Trump's Pentagon Pushed for Weakened Regulations on 'Forever Chemicals'

The U.S. Department of Defense pressured the EPA into rolling back a proposed groundwater clean-up standard, reducing military bases' responsibility to cleaning up toxic chemical contamination.

(Photo: Joe Raedle/Getty Images)

Trump's Pentagon Pushed for Weakened Regulations on 'Forever Chemicals'

The Trump administration "seems hell-bent on giving industrial and military polluters a pass despite the clear and present danger these chemicals represent for our health," one critic said

Lobbying from the Pentagon is to blame for the Trump administration's latest environmental regulatory rollback, according to reports.

The EPA on Thursday released weakened guidelines for the clean-up of toxic groundwater pollution which could contaminate the drinking water millions of Americans use--after the U.S. Department of Defense (DOD) called on the White House to intervene and have an earlier draft of the rules changed.

"It's darkly ironic that on the five-year anniversary of the Flint water crisis, instead of taking action to improve our drinking water, Trump's EPA doubled down on its commitment to gut water protections," said Wenonah Hauter, executive director of Food and Water Watch, in a statement. "Despite the agency's ongoing spin to the contrary, it seems hell-bent on giving industrial and military polluters a pass despite the clear and present danger these chemicals represent for our health."

The guidelines apply to per-and polyfluoroalkyl substances (PFAS), 'forever chemicals' which are used heavily by the Pentagon in foams for fighting fires at military bases, as well as by companies that use them in a number of household products. The Pentagon has pushed in recent weeks to make sure it won't have to quickly remove potential contamination from hundreds of sites across the country, citing costs. The department recently proposed a $750 billion budget.

The new rules will allow military bases to take years to clean up PFAS contamination, eliminating from the draft a section that had called for the prompt removal of "immediate threats posed by hazardous waste sites."

"EPA's actions against clean drinking water must be met with commensurate action from our lawmakers to safeguard it...We urgently need action to protect clean water, not more deregulation." --Wenonah Hauter, Food and Water Watch

The original proposal also included a rule that a PFAS level of 400 parts per trillion in groundwater would require immediate removal of the threat by excavating the polluted soil or fencing off the affected area. That recommendation was erased from the new draft.

The new guidelines call for longer-term clean-up efforts when drinking water has been contaminated with at least 70 parts per trillion of PFAS--a threshold that scientists and federal regulators have acknowledged is "far too high to protect public health," according to Environmental Working Group (EWG).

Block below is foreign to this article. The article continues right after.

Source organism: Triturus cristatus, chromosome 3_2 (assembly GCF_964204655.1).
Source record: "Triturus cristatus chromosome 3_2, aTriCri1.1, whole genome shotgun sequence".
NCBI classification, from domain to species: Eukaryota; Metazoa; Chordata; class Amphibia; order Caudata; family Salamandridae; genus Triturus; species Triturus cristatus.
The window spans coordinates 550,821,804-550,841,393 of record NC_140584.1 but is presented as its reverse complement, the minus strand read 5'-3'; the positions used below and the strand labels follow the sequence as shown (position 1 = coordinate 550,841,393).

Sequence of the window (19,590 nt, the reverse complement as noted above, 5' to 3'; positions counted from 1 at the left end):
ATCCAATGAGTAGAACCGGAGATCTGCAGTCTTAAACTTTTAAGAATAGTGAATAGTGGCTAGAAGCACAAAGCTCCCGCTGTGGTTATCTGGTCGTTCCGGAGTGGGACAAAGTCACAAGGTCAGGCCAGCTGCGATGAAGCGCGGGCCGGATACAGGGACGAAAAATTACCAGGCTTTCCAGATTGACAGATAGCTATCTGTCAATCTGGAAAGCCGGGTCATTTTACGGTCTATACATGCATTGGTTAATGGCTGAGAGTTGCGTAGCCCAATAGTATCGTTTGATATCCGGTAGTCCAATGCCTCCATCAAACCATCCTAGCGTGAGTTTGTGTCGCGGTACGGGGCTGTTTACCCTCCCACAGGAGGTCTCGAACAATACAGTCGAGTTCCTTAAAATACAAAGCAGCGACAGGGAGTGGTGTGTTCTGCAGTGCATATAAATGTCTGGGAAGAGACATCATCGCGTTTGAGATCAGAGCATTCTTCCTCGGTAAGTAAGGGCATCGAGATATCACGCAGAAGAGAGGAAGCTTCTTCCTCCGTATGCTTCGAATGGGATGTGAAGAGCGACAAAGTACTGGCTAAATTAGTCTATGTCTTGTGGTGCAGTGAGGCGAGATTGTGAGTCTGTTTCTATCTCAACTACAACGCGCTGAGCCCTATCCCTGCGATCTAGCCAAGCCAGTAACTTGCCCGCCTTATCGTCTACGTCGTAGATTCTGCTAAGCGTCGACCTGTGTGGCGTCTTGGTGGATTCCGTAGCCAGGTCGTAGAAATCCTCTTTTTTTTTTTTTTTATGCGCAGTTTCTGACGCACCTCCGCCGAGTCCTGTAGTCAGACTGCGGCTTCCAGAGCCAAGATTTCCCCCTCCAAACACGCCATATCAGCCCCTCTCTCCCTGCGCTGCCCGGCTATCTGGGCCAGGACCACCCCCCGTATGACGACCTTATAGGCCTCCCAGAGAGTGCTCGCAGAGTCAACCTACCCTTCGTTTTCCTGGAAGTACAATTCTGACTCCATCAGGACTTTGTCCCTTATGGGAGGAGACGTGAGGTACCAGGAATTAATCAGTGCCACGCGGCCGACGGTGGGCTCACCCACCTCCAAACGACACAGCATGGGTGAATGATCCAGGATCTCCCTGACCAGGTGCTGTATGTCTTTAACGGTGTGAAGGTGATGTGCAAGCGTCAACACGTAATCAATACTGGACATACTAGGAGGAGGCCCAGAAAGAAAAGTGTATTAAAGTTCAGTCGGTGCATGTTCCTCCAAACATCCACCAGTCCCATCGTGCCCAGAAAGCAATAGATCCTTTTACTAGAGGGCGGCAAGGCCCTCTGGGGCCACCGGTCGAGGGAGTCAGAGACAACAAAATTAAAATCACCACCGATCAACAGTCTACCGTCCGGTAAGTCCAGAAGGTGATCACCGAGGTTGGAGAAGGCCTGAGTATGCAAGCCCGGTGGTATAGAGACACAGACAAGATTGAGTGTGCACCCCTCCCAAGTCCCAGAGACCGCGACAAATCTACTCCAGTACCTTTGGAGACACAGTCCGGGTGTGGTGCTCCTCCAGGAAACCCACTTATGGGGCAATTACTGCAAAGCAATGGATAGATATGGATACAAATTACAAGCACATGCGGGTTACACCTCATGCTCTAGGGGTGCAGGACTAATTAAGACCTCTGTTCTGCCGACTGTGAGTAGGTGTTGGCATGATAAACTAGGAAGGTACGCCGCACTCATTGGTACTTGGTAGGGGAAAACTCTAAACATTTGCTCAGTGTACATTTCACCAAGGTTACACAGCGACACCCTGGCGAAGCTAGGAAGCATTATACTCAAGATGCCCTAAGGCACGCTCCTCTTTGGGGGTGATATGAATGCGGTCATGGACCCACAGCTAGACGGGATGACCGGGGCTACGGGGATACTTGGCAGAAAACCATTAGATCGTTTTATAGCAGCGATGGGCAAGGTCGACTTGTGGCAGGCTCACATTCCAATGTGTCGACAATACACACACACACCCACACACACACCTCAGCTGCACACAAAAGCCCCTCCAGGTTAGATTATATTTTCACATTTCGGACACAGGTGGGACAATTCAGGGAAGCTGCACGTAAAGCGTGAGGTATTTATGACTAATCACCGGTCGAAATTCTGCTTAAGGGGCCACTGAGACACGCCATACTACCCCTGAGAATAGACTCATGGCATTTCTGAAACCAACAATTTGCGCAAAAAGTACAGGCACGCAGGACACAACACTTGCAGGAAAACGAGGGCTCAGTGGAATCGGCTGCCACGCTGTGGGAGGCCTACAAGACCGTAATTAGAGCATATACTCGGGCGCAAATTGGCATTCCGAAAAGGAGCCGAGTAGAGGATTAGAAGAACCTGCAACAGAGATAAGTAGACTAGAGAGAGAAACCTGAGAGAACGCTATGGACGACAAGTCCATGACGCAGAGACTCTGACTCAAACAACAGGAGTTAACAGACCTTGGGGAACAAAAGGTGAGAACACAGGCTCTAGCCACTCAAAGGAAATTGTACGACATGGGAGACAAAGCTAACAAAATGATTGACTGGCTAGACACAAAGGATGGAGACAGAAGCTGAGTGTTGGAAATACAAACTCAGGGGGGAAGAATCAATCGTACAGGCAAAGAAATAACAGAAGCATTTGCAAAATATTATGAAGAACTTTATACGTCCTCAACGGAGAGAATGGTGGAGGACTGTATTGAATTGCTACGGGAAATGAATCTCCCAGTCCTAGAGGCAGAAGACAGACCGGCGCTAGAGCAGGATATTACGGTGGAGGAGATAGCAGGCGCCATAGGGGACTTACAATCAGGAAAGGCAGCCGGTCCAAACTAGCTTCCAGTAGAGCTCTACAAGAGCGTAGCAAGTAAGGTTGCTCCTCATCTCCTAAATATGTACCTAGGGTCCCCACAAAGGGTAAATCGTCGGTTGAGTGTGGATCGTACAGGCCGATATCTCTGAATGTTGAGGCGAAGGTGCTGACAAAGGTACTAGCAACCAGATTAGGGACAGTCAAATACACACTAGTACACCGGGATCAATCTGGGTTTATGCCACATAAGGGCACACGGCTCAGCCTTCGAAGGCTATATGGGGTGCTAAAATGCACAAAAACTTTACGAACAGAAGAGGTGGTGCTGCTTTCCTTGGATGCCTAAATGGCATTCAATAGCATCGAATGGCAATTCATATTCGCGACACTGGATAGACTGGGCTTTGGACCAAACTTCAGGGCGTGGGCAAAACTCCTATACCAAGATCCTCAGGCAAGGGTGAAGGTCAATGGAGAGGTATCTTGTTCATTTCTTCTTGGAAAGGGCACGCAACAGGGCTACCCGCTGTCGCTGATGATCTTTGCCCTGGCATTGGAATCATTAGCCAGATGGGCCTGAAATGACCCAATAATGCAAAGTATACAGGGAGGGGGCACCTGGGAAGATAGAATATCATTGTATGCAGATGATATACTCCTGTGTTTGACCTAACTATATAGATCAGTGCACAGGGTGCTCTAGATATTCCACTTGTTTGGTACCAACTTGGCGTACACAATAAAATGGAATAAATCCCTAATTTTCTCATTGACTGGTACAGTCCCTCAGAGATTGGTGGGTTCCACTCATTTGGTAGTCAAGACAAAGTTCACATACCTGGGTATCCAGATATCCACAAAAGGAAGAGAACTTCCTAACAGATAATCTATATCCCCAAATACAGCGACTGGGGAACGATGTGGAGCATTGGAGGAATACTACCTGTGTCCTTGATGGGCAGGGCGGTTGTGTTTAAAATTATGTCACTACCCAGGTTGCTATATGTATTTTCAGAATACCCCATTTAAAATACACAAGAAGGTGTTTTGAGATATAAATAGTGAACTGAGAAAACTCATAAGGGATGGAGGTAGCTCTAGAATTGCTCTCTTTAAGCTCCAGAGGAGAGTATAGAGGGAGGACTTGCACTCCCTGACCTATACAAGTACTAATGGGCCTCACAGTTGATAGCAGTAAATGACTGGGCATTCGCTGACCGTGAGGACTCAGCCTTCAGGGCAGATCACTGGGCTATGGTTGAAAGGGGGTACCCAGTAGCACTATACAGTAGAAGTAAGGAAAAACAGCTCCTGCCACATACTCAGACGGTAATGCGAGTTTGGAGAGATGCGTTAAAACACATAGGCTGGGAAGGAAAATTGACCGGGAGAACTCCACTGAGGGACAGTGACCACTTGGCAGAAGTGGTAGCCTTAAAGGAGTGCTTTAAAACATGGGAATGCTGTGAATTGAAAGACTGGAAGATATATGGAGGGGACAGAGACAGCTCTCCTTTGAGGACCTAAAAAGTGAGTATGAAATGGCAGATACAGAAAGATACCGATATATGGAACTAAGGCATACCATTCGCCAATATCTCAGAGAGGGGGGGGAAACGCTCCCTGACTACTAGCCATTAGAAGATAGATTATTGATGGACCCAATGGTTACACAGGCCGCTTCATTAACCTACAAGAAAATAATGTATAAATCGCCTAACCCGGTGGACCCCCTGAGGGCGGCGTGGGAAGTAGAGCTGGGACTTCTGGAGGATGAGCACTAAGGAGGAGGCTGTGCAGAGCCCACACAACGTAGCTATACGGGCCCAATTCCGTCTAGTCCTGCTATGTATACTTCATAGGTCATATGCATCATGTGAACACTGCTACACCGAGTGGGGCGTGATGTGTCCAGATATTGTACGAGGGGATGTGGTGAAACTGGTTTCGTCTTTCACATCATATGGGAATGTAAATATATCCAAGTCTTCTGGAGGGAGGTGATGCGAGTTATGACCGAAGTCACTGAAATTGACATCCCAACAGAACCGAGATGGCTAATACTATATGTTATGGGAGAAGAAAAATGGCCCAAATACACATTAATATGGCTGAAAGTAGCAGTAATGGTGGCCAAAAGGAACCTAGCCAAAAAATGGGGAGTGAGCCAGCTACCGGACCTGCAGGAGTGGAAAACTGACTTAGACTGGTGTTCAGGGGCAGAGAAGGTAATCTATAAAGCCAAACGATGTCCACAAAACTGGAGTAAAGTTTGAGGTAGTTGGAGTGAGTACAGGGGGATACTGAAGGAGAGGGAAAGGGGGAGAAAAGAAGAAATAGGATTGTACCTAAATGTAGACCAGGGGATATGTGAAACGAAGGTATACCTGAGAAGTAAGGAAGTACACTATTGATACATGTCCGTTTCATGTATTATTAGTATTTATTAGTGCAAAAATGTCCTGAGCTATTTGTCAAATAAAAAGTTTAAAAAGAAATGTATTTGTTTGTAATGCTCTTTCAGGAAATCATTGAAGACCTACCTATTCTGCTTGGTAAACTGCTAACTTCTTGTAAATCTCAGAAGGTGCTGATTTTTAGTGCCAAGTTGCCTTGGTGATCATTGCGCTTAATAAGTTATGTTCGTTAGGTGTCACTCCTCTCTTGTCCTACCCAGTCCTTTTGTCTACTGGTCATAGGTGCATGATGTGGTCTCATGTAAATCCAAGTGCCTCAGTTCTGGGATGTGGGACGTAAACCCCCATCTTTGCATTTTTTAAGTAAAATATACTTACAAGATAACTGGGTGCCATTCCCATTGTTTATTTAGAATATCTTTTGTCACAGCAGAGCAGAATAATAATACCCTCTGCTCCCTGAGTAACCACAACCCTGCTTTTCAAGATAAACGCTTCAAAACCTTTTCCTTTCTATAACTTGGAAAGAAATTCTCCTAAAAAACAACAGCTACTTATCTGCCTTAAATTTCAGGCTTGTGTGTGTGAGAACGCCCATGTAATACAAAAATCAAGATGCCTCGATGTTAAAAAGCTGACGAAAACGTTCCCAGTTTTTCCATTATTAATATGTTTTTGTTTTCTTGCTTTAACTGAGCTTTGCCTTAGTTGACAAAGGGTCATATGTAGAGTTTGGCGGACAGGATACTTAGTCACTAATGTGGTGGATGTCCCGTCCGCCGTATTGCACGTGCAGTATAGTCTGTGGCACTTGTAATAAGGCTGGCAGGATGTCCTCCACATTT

"It is a Band-Aid, at best, that does essentially nothing to help the hundreds--perhaps thousands--of communities, in almost every state, with contaminated tap water," David Andrews, a senior scientist at EWG, said in a statement. "Americans need real and swift action to address this crisis, not more toothless proposals from the Trump administration."

The Centers for Disease Control and Prevention (CDC) calls PFAS contamination "one of the most seminal public health challenges" facing the U.S. The military says it has inadvertently released the chemicals at 401 military bases across the country, contaminating drinking water in some cases. The chemicals have been linked to diseases including kidney cancer, testicular cancer, and thyroid disease.

One local official in Oscoda, Michigan--where an Air Force base was formerly located and where PFAS contamination has been found--denounced the Pentagon for putting its weight behind an effort to weaken the rules, despite knowingly endangering people who live near many of the country's military bases.

"They are letting the citizens of their country suffer from their lack of desire to fix the problem," town supervisor Aaron Weed told the New York Times.

Amid reports that the DOD was fighting to roll back the EPA's proposal in March, Sens. Jeanne Shaheen and Maggie Hassan, both Democrats from New Hampshire, called on the department to release communications it had had with the White House about the PFAS rules.

"The DOD's actions may endanger the health of servicemembers and families who live and work near the 401 military installations where there are known or suspected releases of PFAS chemicals in the drinking water or groundwater," the senators wrote. "We urge you to act in the best interests of impacted communities and support efforts to develop groundwater and drinking water standards that will protect the public from the health hazards associated with PFAS contamination."

Shaheen tweeted Friday that Acting Defense Secretary Patrick Shanahan had mislead her at a hearing on the issue last month.

"If reports are true that the DOD pressured the EPA to weaken PFAS cleanup standards, this is wholly unacceptable," Shaheen said.

After the DOD's effort to influence the EPA appeared successful, Hauter called on lawmakers to fight for added protections against PFAS and other chemicals polluting Americans' drinking water.

"EPA's actions against clean drinking water must be met with commensurate action from our lawmakers to safeguard it," said Hauter. "Legislation to upgrade our aging infrastructure, the WATER Act, would provide crucial resources to protect clean, affordable water for all--including funding for treatment systems or alternative water supplies to communities affected by PFAS."

"We urgently need action to protect clean water," Hauter added, "not more deregulation."

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